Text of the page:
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I am the Litigator June 26, 2007

Posted by Janjan in All, I, Lawyer.

I have three court cases this week. One in Lapu-lapu City, the rest in Capitol. That’s five sleepless nights, researching on the facts, talking to witnesses, and preparing them to be presented for trial. Now I know why litigation is the cruscible of fire for all lawyers and why litigators are patronizing towards purely corporate lawyers (and just a tinge jealous). Litigation is damn hard work. Unlike corporate practice, litigation requires your full attention and one’s inordinate amount of patience. In the courtroom, it also requires a strong ego and a never-say-die attitude.

I’m not saying corporate law is a cakewalk because a lot of what I do involves corporate practice and it’s not as easy as it sounds, but still, the level of stress and aggravation from corporate practice does not even come close to what I face everyday in the court room.

I’ve had about one year’s experience as a litigator under my belt now, and based on this, I’ve come to the following conclusions:

1. As much as possible, stick to the truth. When faced against a sharp and experienced litigator, a witness’ lies will soon come crashing down on him like a stack of cards. If a certain part of a witness’ testimony is damaging, then conveniently omit such fact. Let the other counsel worry about ferreting that information out. And if he finds that out? Stick to the truth. It’s better to take a little damage than to be exposed as a liar. Remember, when it comes to testimony, the first thing a judge would do is assess your integrity as a witness. If you come out looking like a liar, everything you say will become circumspect, even when you really are telling the truth. (But I didn’t learn this principle from being a lawyer. I got this one from having a mom who knows better.)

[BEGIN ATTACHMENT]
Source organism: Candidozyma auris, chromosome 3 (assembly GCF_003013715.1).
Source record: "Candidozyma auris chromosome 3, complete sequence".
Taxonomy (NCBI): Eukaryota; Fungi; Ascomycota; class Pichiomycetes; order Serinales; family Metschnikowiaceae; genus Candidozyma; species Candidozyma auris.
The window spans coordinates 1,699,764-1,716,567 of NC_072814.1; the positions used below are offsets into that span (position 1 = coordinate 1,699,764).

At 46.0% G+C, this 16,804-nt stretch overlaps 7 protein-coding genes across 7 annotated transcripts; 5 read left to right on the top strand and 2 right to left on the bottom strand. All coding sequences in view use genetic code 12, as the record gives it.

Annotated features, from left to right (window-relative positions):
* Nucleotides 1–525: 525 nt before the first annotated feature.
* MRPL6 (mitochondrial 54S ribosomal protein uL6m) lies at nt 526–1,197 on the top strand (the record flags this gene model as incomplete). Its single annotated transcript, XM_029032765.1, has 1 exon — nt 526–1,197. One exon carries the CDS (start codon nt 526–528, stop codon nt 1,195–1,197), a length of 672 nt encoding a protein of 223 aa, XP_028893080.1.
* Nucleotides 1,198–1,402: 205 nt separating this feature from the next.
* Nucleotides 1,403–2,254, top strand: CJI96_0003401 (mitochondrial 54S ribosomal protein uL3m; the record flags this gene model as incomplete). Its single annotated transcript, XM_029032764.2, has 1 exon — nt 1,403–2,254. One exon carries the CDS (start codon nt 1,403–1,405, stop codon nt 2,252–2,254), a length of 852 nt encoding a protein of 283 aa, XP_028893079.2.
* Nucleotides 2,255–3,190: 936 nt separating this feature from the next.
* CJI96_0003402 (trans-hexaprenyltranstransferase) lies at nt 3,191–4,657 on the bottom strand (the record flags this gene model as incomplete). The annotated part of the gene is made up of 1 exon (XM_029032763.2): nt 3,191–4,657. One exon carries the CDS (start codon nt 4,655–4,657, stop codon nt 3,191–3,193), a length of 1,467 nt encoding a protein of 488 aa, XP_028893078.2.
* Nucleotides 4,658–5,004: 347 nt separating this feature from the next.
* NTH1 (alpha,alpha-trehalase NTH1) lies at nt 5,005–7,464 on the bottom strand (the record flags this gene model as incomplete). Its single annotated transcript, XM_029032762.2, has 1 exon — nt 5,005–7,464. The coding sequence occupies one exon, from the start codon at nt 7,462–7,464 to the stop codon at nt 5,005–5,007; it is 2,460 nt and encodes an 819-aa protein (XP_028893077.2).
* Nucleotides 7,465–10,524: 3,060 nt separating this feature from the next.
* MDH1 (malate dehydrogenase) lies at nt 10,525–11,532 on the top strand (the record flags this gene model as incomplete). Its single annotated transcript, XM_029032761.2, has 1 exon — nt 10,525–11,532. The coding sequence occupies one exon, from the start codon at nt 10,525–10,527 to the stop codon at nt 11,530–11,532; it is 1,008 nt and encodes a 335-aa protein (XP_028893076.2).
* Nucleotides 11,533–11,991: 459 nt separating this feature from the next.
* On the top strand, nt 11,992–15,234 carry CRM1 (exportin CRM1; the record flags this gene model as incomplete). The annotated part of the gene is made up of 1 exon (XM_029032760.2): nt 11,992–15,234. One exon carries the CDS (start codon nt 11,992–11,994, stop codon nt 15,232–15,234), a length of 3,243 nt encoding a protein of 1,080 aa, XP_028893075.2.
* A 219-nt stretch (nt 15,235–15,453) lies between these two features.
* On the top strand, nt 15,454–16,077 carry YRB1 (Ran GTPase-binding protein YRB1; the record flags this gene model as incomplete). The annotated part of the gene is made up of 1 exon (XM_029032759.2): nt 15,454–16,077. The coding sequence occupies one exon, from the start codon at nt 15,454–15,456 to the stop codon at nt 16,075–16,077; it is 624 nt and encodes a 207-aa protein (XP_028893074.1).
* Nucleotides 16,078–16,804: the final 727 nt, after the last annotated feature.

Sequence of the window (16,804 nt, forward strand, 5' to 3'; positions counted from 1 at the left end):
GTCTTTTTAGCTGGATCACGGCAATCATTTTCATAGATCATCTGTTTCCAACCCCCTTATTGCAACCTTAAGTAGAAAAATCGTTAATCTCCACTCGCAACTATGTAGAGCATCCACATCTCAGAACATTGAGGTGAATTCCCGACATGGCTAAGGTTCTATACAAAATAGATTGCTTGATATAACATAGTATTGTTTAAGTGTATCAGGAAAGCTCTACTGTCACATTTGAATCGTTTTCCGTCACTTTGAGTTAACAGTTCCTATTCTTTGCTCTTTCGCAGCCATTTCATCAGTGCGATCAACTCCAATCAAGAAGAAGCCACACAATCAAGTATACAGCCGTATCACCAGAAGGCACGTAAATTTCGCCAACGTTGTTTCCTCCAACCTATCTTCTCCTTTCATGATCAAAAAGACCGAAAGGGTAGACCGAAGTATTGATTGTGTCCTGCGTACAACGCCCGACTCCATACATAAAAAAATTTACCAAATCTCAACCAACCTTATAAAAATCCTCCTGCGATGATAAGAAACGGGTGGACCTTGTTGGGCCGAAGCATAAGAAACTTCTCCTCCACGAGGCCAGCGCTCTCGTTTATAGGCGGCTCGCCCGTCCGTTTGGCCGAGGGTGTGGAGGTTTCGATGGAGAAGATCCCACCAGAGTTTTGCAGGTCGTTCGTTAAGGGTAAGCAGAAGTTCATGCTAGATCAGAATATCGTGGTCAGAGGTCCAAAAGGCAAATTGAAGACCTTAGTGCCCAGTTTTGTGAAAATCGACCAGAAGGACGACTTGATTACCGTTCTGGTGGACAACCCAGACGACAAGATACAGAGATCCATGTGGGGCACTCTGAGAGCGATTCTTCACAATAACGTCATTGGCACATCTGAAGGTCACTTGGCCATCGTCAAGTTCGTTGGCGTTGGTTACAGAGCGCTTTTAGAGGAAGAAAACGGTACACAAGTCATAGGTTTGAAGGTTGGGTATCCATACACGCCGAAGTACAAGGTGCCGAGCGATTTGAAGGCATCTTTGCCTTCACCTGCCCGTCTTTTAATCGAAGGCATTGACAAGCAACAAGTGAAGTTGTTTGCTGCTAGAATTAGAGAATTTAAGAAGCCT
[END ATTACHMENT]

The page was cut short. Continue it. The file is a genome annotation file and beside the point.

2. A calm, rational examination is better than fiery, verbose monologues. Contrary to what a lot of clients think, it’s actually quite damaging to your case if your counsel likes to grandstand in court. Judges can see through our BS and will look down on lawyers who prattle on and on without any semblance of logic. The objective is to appear intelligent, not obnoxious. Some lawyers can’t tell the difference.

3. Keep it simple, stupid! This is the infamous K.I.S.S. principle, applicable to pleadings filed in court. Judges and their legal researchers have no time to read through inane discussions, so if you make their job easier for them by sticking to the facts and presenting your pleading in a way that makes it a pleasure to read, not a pain, then you’ve already won one-half of the battle.

4. Protect your client. If you know that you have a losing case, be frank about it with the client. Don’t try to squelch his time and money by promising him that you could win a case that has an ice cream cone’s chance in hell of not melting. It’s an old cliche but it’s a truth nonetheless, a lawyer’s value can only be gauged by his integrity and good name. If you’re known for taking your clients’ money and running away with it, believe me, sooner or later, that reputation is going to bite you in the ass. It’s better that you tell the client what his honest chances are, and have him decide for himself if he wants to continue or not.

Well… that’s one year as a litigator over and done with and so many years more left to come. Well, if there’s one thing I can honestly say, it’s that I worked hard for the money, so you better treat me right! 8)



1. thecapricornbeartakeshi - June 27, 2007

It amazes me that you still have time to write and post a blog, considering that the nature of your job requires a lot of time for researching and preparing things for court appearances. Way to go Monsieur Avocat. Good luck on your cases.

2. northwolf - June 27, 2007

It’s simple really, you just take out all the unnecessary things which take up all your time.

Like sleep. And sex. And exercise. 8)

Merci beaucoup, monsieur chimiste. And good luck in your journeys. đŸ™‚

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